A few weeks ago I listened to a fascinating interview TWOTP had with Jean Vanier. In the introduction they ask him about the small communities he started all over the world and if he thought they brought about change in the larger story. His answer has been with me for the last four weeks. In his response he refutes the language or construct of “changing the world” and even labels it as dangerous. I transcribed his answer. He said,
“What can these little communities do … and the danger if they think they are going to change the world, they will be in a power game … they should live and reveal that it is good to be human beings where we are not fighting each other that we can celebrate life we can learn to forgive each other it is to become a sign. If community is there to change the world you get caught up in the same thing … whereas communities that live something together and to reveal that it is good to be people of peace.”
What struck me is his comment that changing the world is part of the “power game”. When we live our lives with the main objective to change the world, then we usually don’t. We become so enamoured with our own “potential” or “vision” or “dream” that we become unbearable. We become corrupted and pre-occupied with an ideal of changing the world. This ideal makes us feel powerful but in pursuing it directly we miss out on being the change we want to see. We become powerful in our own minds but powerless to the people and circumstances right in front of us. I become misguided by an abstraction, an impersonal power game of changing the world. Who is the world I want to change? Do they have names, and stories and does this “world” include us or me?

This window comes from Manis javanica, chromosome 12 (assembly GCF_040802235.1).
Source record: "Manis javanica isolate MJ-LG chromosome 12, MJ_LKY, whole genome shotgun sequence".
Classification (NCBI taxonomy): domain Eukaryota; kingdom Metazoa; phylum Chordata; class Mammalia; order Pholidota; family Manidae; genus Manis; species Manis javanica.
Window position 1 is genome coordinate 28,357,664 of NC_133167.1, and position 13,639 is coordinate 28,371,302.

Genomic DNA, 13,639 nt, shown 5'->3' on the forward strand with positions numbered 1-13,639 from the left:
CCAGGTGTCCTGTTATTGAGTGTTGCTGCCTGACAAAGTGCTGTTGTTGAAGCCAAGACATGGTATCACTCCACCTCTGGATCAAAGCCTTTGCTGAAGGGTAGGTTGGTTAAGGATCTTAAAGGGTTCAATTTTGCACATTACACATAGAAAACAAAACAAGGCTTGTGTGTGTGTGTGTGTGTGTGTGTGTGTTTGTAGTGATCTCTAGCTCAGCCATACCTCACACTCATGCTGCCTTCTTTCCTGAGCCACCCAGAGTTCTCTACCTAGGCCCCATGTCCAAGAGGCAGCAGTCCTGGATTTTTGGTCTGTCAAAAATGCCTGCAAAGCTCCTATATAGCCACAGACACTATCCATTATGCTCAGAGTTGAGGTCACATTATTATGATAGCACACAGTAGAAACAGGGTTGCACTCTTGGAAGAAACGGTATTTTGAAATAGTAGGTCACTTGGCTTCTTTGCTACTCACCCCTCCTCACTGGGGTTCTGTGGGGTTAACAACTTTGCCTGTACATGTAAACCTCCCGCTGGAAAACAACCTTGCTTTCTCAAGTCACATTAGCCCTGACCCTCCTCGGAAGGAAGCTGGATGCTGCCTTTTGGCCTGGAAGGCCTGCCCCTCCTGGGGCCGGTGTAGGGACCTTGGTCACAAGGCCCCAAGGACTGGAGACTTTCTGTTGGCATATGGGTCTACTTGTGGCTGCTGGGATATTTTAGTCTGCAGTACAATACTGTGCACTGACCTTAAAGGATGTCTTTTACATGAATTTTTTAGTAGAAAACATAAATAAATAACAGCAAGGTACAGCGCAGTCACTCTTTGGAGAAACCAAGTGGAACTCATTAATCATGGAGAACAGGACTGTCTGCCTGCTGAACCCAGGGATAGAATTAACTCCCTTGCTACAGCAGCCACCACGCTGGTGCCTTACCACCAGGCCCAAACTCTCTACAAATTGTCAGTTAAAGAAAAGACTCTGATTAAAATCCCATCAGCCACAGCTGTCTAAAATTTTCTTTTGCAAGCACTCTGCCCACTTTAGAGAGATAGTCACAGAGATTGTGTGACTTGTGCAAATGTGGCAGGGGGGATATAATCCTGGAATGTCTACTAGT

As I’m pondering this I am rethinking that amazing parable Jesus told about the sheep and the goats in Matthew 25. That the sheep who got commended for “doing it to the least of these” didn’t even realise they did it. When did we see you naked? They saw and did something about it without framing it as changing the world. Their seeing and doing became a sign of being present to the actuality in front of them. They weren’t abstracting. It is here where Jean Vanier uses words like forgiving each other, living as a sign, and to “live something together”. What do you think, can we have a primary ideal of “changing the world” without being part of the “power games?”